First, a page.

How to Make School Inclusion a Success for Children with Autism – An Interview with Kay Al-Ghani and Lynda Kenward

“Children with ASD are not good at generalising. They cannot transfer knowledge from one situation to another. Something as simple as having a different symbol to show ‘choosing’ for example, may result in the child being unable to understand what is expected. Not all schools have access to symbol writing programmes or they may be different from those used by early years practitioners. Parents usually have no access at all and are not even aware of the visual symbols they could be using to aid their child’s understanding at home…The aim of the book is to promote and foster collaboration between the home and the school. This will result in improved generalisation of skills and opportunities to exchange ideas and to decide what methodology works best for the child.”

John Merges on Social Enjoyment Groups for young people with Autism Spectrum Disorders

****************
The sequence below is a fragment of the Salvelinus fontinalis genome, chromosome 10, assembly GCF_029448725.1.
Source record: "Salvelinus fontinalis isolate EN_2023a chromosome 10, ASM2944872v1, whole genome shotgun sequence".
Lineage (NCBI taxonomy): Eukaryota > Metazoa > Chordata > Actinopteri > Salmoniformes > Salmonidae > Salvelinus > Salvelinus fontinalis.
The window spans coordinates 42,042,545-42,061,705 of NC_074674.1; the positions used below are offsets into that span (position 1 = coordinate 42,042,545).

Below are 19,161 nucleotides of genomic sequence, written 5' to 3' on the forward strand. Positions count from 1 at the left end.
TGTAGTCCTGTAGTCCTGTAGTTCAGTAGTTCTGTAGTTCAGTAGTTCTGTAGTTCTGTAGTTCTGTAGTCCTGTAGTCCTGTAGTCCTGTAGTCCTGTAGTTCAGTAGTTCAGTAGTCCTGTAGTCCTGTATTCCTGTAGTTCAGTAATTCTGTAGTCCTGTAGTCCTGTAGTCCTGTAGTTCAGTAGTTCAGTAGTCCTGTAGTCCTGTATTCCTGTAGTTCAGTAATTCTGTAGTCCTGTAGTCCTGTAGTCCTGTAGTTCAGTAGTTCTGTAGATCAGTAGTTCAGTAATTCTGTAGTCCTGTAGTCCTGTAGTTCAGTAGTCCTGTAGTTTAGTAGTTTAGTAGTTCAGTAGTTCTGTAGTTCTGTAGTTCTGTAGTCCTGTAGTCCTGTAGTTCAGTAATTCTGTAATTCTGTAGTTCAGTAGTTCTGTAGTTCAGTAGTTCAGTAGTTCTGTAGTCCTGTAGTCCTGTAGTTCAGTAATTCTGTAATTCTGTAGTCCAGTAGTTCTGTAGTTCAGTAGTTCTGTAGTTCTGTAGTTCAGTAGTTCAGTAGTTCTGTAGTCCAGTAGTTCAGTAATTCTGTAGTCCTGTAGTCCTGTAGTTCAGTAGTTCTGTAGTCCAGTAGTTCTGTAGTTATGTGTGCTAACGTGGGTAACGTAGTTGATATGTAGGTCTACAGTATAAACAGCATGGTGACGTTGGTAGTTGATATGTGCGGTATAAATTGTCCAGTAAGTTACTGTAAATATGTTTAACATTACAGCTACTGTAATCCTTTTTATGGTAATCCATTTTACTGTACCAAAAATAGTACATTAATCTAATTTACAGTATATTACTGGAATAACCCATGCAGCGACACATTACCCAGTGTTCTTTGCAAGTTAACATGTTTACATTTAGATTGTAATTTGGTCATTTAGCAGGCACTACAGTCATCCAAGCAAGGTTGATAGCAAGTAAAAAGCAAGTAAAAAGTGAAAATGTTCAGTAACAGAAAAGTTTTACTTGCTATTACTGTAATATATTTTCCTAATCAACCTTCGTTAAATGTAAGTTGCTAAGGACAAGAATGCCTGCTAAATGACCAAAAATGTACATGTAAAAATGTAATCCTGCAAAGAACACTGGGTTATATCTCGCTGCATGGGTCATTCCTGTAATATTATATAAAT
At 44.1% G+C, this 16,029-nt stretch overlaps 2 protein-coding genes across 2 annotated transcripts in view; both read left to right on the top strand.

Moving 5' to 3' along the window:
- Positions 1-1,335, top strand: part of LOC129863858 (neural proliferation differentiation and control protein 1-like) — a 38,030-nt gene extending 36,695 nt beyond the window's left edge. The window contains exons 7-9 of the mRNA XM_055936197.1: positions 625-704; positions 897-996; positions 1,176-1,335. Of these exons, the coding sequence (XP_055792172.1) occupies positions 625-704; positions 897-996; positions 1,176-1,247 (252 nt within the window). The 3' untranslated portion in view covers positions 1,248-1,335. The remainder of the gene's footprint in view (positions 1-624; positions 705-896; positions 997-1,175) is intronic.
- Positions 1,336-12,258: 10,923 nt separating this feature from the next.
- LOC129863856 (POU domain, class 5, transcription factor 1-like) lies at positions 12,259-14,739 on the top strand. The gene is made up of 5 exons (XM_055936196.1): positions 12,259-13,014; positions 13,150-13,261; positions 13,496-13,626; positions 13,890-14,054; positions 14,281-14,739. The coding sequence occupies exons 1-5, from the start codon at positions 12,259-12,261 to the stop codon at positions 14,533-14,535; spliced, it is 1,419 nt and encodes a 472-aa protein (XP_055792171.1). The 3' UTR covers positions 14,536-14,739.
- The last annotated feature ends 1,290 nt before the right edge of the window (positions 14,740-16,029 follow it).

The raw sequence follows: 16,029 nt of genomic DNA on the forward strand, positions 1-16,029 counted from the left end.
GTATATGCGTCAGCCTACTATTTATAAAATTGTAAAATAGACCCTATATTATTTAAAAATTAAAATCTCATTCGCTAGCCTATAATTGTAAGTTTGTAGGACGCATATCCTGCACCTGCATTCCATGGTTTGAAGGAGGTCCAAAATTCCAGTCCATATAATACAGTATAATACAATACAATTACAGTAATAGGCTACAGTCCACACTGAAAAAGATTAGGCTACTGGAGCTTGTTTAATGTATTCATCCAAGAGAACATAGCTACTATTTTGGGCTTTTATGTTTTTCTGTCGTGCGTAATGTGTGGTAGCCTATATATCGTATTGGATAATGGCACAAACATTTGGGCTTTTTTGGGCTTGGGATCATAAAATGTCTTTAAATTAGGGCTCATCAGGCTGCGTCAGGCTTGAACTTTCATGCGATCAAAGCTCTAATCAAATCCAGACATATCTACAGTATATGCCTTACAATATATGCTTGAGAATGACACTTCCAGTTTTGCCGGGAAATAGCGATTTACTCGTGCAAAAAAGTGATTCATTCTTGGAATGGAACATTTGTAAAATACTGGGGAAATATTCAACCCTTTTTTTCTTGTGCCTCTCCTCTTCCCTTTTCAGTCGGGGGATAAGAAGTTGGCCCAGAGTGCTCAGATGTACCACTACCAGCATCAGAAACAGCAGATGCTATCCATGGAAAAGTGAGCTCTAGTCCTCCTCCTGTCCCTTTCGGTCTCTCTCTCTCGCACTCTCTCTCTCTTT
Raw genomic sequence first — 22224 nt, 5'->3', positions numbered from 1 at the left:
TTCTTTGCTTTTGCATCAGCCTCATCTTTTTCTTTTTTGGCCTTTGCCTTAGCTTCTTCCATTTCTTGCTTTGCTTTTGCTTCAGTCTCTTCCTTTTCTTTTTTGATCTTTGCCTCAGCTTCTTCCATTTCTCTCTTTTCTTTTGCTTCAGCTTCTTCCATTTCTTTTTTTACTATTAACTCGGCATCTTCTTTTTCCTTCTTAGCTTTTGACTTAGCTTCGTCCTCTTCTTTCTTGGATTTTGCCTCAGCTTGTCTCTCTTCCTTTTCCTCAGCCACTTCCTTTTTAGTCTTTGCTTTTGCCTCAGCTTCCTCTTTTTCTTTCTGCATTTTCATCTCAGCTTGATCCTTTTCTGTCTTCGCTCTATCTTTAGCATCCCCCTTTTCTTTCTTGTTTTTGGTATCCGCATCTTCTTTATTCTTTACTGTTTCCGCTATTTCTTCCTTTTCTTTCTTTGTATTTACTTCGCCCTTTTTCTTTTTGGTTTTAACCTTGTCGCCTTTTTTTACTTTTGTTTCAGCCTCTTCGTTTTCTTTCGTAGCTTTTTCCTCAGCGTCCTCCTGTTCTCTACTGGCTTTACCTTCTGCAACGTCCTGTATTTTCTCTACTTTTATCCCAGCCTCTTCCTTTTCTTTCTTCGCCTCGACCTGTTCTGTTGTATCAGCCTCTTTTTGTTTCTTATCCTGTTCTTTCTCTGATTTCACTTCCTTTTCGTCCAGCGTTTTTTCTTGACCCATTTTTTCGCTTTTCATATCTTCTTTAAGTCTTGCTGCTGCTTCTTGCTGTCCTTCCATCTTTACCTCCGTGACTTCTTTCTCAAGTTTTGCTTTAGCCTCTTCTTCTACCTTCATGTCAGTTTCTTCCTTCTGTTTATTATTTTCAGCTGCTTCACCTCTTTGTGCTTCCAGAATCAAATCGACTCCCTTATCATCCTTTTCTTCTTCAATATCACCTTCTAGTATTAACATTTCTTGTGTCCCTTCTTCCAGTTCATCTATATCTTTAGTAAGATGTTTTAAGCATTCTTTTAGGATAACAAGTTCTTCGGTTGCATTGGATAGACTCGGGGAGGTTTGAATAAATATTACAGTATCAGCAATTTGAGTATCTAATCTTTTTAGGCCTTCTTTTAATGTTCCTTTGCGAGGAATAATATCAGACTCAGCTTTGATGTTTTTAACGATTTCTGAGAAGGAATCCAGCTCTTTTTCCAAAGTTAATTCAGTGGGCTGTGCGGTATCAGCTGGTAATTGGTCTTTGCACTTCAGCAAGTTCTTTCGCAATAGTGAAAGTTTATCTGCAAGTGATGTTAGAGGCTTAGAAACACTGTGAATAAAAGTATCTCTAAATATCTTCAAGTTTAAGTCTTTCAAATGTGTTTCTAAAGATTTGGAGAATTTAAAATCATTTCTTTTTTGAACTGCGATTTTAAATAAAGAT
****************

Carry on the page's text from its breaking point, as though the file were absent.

“Social enjoyment, as both an important life and employment skill, needs to be taught and practiced as early as possible. We need to provide our young people with safe, predictable situations to practice enjoying a social interaction. The successes I’ve seen in my own work demonstrate that social enjoyment is indeed a skill – and thus, can be learned.”

Interest or a Perseveration? When an Autistic Child’s Special Interest Sabotages Community Inclusion

“As a parent, you are the best judge of whether a “passionate interest” is an interest or a perseveration. If it’s an interest, it’s a spring board for community inclusion. If it’s a perseveration, it’s not a springboard at all, but rather an anchor. As with all anchors, it has a useful place – but no boat can move forward with its anchor firmly stuck in the mud.”

Lisa Jo Rudy On Beyond Therapy: How to Get Started in the Community with Your Child on the Autism Spectrum

“Kids with autism spectrum disorders get an awful lot of therapy…[all] in support of a single goal. In the long run, we hope, kids with autism will grow up to be adults who enjoy their lives and achieve to their fullest potential. In an ideal world, we hope they’ll learn to navigate interpersonal relationships, build friendships or even romances, work in a job of their choosing, and operate as independently as a typically developing child.

The truth is, though, that neither school nor a therapist’s office is an ideal setting for meeting new people, exercising new skills, finding shared interests, or just having fun in the world…”